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Pandemic forces university officials to adapt, change VP debate plan

Crews put finishing touches on the stage at Kingsbury Hall at the University of Utah in Salt Lake City on Tuesday, Oct. 6, 2020, in preparation for Wednesday’s vice presidential debate. (Deseret News)

SALT LAKE CITY, Utah — Due to the coronavirus pandemic, Wednesday’s vice presidential debate at the University of Utah will look a lot different than what most were expecting when the location was announced a year ago. University officials say organizing an event of this size during a pandemic has required a lot of creativity and problem-solving.

 

Simpler times, before the pandemic

It was almost a year to the day, October 11th, 2019, when it was announced that the U of U would host a vice presidential debate. At that time, the coronavirus was not dominating the discussion and social distancing was hardly on anyone’s mind.

“The original plan was upwards of 1,000 media [members] on campus and to have a big viewing party at Rice-Eccles Stadium,” explains Chris Nelson, Director of Communications with the University of Utah.

Nelson says the coronavirus pandemic has changed a lot in terms of what Wednesday night will look like. That will be obvious enough with a plexiglass barrier being placed between the debaters. He says one thing that did stay the same though, is the fact that all campus classes have moved online right now. The university was already planning on that for this week simply to make the logistics work.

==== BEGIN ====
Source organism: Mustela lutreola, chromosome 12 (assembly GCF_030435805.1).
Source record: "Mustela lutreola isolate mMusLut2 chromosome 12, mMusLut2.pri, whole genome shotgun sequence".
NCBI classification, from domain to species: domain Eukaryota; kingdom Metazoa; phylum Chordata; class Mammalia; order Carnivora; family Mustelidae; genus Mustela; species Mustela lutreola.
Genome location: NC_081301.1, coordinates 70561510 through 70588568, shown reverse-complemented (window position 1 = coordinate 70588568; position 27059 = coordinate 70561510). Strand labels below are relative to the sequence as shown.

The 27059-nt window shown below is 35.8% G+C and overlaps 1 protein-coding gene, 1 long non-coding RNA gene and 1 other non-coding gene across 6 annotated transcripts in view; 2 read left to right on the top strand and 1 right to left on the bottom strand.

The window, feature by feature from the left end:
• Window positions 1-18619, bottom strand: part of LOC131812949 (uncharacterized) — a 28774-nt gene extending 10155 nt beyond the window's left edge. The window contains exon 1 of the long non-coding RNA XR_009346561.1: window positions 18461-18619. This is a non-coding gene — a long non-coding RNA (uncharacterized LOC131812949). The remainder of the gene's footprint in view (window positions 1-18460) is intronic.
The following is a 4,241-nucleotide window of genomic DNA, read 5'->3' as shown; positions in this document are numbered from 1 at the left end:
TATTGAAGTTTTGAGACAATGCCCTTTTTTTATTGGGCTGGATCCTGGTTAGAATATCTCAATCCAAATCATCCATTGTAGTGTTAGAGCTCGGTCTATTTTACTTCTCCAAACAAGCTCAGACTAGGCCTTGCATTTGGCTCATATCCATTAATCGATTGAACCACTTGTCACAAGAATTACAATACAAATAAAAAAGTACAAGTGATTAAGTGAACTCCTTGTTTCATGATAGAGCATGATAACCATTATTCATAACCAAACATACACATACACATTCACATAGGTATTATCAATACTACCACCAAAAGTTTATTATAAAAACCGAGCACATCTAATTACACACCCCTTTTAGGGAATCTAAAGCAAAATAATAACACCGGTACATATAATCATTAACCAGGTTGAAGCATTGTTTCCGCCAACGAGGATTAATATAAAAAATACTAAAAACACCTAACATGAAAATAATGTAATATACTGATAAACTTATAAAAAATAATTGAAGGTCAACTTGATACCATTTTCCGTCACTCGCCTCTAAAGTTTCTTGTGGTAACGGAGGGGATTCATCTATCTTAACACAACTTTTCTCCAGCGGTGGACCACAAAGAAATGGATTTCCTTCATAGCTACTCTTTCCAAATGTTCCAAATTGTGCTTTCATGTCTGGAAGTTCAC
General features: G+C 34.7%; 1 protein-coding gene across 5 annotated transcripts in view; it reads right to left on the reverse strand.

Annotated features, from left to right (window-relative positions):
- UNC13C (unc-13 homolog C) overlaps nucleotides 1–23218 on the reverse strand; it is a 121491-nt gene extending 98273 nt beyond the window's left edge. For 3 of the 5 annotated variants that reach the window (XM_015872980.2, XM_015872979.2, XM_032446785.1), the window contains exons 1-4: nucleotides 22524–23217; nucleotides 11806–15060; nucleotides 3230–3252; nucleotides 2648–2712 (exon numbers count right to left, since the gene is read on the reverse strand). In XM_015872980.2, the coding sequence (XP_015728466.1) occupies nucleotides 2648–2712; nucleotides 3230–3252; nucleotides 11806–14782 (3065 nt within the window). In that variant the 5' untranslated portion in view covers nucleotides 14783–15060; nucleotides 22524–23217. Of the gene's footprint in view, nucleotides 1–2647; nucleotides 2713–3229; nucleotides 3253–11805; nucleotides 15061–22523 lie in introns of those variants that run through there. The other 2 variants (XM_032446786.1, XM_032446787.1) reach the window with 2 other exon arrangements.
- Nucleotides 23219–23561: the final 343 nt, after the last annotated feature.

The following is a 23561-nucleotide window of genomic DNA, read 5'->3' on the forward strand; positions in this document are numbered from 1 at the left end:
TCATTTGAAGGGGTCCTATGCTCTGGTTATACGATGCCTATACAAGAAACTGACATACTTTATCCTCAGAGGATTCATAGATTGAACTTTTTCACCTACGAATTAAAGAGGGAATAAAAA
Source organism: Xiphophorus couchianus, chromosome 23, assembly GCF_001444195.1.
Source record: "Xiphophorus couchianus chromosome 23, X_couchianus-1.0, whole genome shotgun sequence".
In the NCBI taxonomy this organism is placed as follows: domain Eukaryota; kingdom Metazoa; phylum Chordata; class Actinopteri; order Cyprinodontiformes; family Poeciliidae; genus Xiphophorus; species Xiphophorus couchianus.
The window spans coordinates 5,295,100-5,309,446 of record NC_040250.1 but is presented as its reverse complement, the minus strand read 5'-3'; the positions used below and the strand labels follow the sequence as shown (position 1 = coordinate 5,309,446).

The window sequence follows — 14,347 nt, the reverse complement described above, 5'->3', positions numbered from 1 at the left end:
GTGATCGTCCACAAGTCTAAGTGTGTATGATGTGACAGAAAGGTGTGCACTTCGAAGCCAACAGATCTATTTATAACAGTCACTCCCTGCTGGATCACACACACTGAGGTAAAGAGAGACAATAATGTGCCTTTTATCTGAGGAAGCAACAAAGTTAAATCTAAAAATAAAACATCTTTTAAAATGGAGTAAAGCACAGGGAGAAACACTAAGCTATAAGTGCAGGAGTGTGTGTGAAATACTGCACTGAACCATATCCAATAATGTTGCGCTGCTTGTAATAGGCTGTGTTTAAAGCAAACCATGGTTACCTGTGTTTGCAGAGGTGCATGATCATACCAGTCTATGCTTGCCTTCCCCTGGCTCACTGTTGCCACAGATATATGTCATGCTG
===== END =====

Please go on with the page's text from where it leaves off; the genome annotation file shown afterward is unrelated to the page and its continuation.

“We originally had moved our fall break to this week to accommodate the vice presidential debate, because we knew it was going to be disruptive with students on campus,” he explains.

Once-in-a-lifetime opportunity

It should be noted that just because classes are online, that doesn’t mean students won’t be around campus. Around 300 student-volunteers will be doing several tasks like handing out credentials and acting as stand-ins for dress rehearsals throughout the day.

“My hope would be that volunteers take away from this experience how to be busy… very quickly,” says Lori McDonald, VP of Student Affairs at the University of Utah.

Some volunteers and staff will also draw traffic and parking duty. 1st South will be highly restricted around campus on Wednesday and the university is encouraging the public, for safety reasons, to stay away from campus.

Security is being handled by the University of Utah police, Salt Lake Police, and Utah Highway Patrol, while the United States Secret Service has control of the debate hall.